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The Miller’s Tale

He took publishing’s most iconic cover design and turned them into works of art. We catch up with Harland Miller as his homecoming show opens in York.

F rom the vivid band of colour right down to the slightly dog eared edges they look like original Penguin book covers from the 1950s and 60s. What’s different though is the titles.

In this collection there is no Pride or Prejudice or A Room of One’s Own and the Casebook of Sherlock Holmes is conspicuous only by its absence. Instead there are books called Incurable Romantic Seeks Dirty Filthy Whore and Death What’s In It For Me. Welcome to the world of Harland Miller.

The York-born artist, whose style borrows much from Andy Warhol and the Pop Art movement, is having his first major solo exhibition in Yorkshire where he will show some of his best-known work as well as new paintings created especially for the exhibition.

Alongside the Penguin Book Cover series, Miller will bring some of his Pelican Bad Weather Paintings to York Art Gallery, which were inspired by childhood holidays to the Yorkshire coast. Anyone who ever sheltered as a child inside a windbreaker on the beach at Brid or battled horizontal rain to make it up the steps to Whitby Abbey will empathise with works like BRIDLINGTON 93,000,000 Miles From The Sun and WHITBY The Self Catering Years.

“There’s a humour and a stoicism in the North of England that you don’t get anywhere else,” says Miller. “Most of my summer holidays as a child were spent on the coast. Even though the journey there was mostly spent with my mum telling my dad to slow down in our ancient Austin Healy, I have happy memories of those times and it was probably inevitable that they filtered into my work, although the book covers are really down to my dad.

“He used to go to auction houses in Leeds and come back with big boxes of secondhand books secretly hoping that he would find a first edition buried in there. He didn’t, but he always asked me to sort them out and there was something about the Pelican covers, which even when I was young really struck me as being great design.”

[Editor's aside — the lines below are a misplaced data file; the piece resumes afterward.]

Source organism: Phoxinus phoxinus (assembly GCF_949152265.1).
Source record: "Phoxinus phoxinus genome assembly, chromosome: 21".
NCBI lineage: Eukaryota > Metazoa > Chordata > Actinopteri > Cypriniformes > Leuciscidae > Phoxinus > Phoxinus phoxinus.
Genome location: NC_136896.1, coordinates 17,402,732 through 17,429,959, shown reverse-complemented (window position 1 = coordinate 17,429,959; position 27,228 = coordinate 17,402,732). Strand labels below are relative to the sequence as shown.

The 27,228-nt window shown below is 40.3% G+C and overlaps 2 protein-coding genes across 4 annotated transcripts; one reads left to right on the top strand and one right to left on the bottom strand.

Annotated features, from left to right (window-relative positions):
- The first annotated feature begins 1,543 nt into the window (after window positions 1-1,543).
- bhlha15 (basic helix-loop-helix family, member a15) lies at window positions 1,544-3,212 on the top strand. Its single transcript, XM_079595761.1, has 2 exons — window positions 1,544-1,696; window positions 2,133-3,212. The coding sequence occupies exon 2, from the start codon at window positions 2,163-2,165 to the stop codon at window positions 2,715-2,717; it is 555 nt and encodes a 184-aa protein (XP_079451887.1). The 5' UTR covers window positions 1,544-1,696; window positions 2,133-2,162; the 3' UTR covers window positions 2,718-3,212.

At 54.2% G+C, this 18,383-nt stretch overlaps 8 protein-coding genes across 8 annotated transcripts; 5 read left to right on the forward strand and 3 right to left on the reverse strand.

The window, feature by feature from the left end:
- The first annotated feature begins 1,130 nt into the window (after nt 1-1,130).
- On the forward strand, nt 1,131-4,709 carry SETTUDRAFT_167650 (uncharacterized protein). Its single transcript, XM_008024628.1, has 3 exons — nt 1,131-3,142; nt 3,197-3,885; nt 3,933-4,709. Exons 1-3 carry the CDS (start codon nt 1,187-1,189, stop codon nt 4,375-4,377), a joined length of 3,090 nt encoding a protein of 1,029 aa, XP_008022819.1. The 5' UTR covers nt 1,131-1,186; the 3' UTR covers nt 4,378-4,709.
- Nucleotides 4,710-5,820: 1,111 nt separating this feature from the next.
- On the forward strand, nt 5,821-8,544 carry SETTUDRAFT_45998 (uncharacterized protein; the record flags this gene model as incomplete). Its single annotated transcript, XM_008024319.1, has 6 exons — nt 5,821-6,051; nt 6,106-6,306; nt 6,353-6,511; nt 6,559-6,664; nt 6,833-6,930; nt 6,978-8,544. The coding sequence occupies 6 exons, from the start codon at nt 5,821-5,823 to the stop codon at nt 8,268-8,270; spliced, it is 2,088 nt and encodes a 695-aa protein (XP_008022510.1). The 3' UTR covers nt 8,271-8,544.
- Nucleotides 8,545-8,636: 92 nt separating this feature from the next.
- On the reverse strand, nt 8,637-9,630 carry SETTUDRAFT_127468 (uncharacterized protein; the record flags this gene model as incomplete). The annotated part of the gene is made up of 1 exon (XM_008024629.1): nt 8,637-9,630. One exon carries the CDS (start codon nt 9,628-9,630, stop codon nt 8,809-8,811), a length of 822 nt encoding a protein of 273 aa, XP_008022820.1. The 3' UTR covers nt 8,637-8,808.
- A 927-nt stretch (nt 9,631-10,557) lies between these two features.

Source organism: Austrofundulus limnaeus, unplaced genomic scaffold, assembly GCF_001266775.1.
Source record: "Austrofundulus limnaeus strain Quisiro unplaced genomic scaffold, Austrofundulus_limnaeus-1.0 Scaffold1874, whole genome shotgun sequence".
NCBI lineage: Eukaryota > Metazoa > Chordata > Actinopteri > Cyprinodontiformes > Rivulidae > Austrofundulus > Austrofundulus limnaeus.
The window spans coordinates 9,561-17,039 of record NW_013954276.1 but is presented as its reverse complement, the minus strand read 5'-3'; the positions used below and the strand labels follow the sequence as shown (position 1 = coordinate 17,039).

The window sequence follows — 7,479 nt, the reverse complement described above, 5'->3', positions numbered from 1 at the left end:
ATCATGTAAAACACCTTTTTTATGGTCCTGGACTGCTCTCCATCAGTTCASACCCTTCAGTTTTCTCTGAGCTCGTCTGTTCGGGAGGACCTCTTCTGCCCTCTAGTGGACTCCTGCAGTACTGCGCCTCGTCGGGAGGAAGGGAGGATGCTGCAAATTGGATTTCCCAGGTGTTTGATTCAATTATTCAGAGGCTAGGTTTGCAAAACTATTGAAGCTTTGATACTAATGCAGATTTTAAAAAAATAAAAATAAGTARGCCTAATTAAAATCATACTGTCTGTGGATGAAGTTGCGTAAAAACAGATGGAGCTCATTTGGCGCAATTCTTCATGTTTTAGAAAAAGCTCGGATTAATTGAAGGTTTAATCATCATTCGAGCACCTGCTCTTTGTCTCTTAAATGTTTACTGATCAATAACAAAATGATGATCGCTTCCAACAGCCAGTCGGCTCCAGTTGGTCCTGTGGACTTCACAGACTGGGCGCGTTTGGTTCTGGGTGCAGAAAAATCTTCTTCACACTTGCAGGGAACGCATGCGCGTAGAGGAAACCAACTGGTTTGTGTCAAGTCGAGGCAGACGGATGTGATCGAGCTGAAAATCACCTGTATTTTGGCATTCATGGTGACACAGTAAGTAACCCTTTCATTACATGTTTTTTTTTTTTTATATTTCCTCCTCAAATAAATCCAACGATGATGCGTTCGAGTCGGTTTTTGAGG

A series of events will accompany the exhibition and Miller says that it feels like the right time to stage a homecoming.

“I have nothing but fondness for the place I grew up, but the Seventies were an odd time up here. The Yorkshire Ripper cast a shadow over the whole place and because of the powercuts which became just another fact of life it was a decade which was quite literally dark.

“As a kid I don’t think it ever struck me why, instead of watching telly, I was suddenly playing Monopoly by candle light with my family. You just got on with it, but now I look back those boardgames are the only thing I remember us doing together as a family.

“I’ve not lived in the place I grew up for many, many years, so it’s a real honour to return to my home city and show my work at York Art Gallery. I think it is true of most artists, that whatever success they’ve achieved in the wider world, the significance of having that recognised in their hometown or city is totally unique. There is both a historical and emotional context which simply isn’t present and cannot be manufactured for any other exhibition.”

Named after another of his paintings, YORK, So Good They Named It Once, the exhibition has just opened and will run throughout the spring.

Becky Gee, curator of fine art at York Art Gallery, said: “We are thrilled Harland has chosen to host such a personal mid-career retrospective here with us in his home city. Harland states that his Yorkshire roots continue to exert a strong influence on his work, and a tragicomic connection to place can be seen through this brilliant collection of paintings which celebrate his relationship to the city and county of his upbringing.”

YORK, So Good They Named it Once,
York Art Gallery, to May 31st.

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